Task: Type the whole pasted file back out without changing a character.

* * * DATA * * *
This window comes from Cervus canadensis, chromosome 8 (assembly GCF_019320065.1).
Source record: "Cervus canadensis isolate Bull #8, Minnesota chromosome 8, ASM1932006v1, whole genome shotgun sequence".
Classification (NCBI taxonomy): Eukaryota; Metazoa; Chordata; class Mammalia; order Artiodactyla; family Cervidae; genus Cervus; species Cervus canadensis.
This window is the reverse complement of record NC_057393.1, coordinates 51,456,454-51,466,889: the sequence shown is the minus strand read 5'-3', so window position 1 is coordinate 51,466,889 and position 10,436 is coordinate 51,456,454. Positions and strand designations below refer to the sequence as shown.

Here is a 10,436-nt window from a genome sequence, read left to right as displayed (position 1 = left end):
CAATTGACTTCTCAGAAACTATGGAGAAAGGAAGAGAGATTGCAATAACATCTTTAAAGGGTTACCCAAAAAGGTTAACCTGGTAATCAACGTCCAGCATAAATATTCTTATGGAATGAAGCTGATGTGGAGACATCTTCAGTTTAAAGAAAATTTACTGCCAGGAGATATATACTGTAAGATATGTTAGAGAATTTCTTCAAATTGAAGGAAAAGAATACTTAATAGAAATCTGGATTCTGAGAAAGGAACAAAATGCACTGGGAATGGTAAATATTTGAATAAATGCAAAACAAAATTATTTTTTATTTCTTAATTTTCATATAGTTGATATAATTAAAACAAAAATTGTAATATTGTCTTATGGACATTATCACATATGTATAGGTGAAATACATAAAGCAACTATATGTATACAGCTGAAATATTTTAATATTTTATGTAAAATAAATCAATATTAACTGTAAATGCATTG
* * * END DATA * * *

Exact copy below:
This window comes from Cervus canadensis, chromosome 8 (assembly GCF_019320065.1).
Source record: "Cervus canadensis isolate Bull #8, Minnesota chromosome 8, ASM1932006v1, whole genome shotgun sequence".
Classification (NCBI taxonomy): Eukaryota; Metazoa; Chordata; class Mammalia; order Artiodactyla; family Cervidae; genus Cervus; species Cervus canadensis.
This window is the reverse complement of record NC_057393.1, coordinates 51,456,454-51,466,889: the sequence shown is the minus strand read 5'-3', so window position 1 is coordinate 51,466,889 and position 10,436 is coordinate 51,456,454. Positions and strand designations below refer to the sequence as shown.

Here is a 10,436-nt window from a genome sequence, read left to right as displayed (position 1 = left end):
CAATTGACTTCTCAGAAACTATGGAGAAAGGAAGAGAGATTGCAATAACATCTTTAAAGGGTTACCCAAAAAGGTTAACCTGGTAATCAACGTCCAGCATAAATATTCTTATGGAATGAAGCTGATGTGGAGACATCTTCAGTTTAAAGAAAATTTACTGCCAGGAGATATATACTGTAAGATATGTTAGAGAATTTCTTCAAATTGAAGGAAAAGAATACTTAATAGAAATCTGGATTCTGAGAAAGGAACAAAATGCACTGGGAATGGTAAATATTTGAATAAATGCAAAACAAAATTATTTTTTATTTCTTAATTTTCATATAGTTGATATAATTAAAACAAAAATTGTAATATTGTCTTATGGACATTATCACATATGTATAGGTGAAATACATAAAGCAACTATATGTATACAGCTGAAATATTTTAATATTTTATGTAAAATAAATCAATATTAACTGTAAATGCATTG